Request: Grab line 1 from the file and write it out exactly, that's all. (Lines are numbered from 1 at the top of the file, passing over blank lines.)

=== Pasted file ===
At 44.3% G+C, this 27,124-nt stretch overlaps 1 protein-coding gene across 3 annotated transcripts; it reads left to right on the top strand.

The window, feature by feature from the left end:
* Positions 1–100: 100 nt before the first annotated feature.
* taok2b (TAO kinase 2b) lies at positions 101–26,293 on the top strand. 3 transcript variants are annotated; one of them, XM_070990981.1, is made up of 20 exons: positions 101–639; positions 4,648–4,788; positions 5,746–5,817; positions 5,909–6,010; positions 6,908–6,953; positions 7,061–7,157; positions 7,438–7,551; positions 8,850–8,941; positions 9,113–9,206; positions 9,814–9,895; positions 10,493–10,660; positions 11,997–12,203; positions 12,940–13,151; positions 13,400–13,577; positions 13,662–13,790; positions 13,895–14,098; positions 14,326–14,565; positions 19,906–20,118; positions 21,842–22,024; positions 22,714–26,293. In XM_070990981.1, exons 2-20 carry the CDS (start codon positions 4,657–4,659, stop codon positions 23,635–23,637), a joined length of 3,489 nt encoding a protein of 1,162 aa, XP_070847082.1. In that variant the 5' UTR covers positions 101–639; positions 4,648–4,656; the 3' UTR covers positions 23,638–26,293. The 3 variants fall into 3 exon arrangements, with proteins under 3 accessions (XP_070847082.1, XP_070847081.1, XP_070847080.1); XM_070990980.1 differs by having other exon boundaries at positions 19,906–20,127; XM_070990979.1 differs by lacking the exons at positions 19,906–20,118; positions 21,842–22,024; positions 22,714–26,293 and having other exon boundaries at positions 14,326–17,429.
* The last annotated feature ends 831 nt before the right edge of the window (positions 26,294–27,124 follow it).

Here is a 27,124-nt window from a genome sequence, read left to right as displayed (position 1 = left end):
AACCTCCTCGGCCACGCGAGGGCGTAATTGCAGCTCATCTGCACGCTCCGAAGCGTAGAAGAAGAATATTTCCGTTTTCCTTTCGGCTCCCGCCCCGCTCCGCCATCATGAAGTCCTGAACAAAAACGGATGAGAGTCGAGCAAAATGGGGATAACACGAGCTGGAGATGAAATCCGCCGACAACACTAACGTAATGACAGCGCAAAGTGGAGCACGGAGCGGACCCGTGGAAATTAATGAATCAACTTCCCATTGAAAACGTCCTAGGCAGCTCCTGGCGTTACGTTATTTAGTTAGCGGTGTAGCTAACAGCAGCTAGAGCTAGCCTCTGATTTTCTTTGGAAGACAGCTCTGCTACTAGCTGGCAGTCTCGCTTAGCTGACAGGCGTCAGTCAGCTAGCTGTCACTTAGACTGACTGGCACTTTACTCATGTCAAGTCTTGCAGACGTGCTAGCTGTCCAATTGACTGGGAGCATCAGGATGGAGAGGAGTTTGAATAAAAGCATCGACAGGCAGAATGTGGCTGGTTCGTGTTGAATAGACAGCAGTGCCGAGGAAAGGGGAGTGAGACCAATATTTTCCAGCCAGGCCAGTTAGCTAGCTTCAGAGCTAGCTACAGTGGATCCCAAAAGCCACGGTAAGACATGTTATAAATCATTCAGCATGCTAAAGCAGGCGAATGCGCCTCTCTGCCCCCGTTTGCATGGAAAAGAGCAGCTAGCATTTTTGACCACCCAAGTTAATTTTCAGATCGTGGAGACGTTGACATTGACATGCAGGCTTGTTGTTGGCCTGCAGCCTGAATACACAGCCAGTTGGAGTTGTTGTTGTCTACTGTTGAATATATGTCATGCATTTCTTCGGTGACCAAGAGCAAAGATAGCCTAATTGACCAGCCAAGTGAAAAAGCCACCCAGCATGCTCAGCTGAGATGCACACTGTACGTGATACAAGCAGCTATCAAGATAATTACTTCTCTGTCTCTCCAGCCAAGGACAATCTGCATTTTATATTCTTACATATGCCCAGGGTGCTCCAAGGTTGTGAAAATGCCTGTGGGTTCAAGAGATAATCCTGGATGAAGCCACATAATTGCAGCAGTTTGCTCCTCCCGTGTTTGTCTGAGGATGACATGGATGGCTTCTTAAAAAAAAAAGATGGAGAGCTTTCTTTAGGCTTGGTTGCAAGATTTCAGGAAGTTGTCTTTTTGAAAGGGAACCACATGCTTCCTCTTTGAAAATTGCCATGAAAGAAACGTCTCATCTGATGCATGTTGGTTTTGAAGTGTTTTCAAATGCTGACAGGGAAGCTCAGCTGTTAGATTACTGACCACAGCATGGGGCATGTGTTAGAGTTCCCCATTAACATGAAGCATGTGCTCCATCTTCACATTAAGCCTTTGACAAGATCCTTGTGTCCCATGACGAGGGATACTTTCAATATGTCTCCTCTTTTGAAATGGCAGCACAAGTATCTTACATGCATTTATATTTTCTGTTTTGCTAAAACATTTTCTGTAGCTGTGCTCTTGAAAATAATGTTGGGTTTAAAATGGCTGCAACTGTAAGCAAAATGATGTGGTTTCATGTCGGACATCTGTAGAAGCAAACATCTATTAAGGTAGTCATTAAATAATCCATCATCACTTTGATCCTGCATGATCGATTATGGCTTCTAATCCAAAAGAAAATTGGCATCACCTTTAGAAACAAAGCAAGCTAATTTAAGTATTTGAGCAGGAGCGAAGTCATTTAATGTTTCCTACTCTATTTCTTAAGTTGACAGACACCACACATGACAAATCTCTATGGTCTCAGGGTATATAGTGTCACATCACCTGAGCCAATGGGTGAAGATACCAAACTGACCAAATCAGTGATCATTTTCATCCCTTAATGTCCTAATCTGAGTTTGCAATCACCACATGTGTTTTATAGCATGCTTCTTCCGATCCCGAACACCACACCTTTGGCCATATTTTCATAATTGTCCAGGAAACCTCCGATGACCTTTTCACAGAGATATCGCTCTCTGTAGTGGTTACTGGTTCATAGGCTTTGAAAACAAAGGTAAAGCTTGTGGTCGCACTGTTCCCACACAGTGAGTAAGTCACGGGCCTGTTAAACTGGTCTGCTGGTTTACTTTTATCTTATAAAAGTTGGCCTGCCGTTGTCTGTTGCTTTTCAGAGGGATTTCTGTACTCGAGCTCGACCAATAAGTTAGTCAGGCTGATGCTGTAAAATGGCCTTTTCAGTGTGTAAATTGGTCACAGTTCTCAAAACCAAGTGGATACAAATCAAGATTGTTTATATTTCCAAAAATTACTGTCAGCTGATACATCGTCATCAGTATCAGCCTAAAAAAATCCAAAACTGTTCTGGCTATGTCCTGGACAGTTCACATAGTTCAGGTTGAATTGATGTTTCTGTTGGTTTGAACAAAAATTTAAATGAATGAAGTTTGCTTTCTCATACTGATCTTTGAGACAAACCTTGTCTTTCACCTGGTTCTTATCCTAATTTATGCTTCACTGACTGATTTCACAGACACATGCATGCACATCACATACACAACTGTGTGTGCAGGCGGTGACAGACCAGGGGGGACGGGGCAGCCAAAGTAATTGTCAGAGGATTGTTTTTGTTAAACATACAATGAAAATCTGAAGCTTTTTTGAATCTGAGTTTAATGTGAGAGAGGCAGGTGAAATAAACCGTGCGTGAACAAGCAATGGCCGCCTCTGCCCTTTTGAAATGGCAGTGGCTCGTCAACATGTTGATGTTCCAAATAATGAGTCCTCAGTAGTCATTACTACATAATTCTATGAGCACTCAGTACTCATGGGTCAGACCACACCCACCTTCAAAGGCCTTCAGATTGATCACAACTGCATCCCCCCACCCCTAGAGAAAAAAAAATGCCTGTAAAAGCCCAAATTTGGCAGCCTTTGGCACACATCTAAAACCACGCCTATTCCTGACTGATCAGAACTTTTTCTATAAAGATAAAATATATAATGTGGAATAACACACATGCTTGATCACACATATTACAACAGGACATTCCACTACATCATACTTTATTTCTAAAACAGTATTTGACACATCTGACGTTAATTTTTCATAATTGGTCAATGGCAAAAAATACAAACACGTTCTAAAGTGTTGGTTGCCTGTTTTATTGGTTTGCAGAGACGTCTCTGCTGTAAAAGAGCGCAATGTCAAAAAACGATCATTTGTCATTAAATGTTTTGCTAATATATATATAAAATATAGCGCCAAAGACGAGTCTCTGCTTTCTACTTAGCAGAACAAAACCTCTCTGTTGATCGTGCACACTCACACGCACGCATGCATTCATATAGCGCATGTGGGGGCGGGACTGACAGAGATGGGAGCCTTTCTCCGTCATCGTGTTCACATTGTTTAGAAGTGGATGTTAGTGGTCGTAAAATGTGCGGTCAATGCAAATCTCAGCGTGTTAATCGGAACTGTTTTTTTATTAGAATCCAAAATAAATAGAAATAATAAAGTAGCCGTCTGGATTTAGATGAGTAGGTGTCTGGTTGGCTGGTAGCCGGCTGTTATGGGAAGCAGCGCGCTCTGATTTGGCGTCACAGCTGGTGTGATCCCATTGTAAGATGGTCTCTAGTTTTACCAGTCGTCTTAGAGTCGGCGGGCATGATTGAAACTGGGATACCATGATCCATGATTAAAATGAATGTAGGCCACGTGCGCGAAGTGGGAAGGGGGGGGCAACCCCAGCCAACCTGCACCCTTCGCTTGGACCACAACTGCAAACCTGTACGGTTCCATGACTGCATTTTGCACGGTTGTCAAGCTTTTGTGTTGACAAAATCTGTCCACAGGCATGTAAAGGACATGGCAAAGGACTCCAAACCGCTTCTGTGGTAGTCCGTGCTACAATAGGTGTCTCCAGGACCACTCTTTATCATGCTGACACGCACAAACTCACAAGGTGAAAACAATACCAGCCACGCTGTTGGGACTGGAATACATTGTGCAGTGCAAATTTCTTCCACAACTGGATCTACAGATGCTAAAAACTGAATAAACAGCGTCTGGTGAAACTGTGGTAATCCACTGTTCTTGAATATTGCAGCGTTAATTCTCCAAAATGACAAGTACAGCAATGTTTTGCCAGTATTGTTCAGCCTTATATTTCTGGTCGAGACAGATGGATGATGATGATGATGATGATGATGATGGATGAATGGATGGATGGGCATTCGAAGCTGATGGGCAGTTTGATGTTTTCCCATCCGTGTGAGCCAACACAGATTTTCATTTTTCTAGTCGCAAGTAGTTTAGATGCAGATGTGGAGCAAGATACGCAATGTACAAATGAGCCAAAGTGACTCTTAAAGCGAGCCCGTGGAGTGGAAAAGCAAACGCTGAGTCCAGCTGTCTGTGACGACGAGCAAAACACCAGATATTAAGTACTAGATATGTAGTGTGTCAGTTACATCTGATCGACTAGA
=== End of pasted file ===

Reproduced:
At 44.3% G+C, this 27,124-nt stretch overlaps 1 protein-coding gene across 3 annotated transcripts; it reads left to right on the top strand.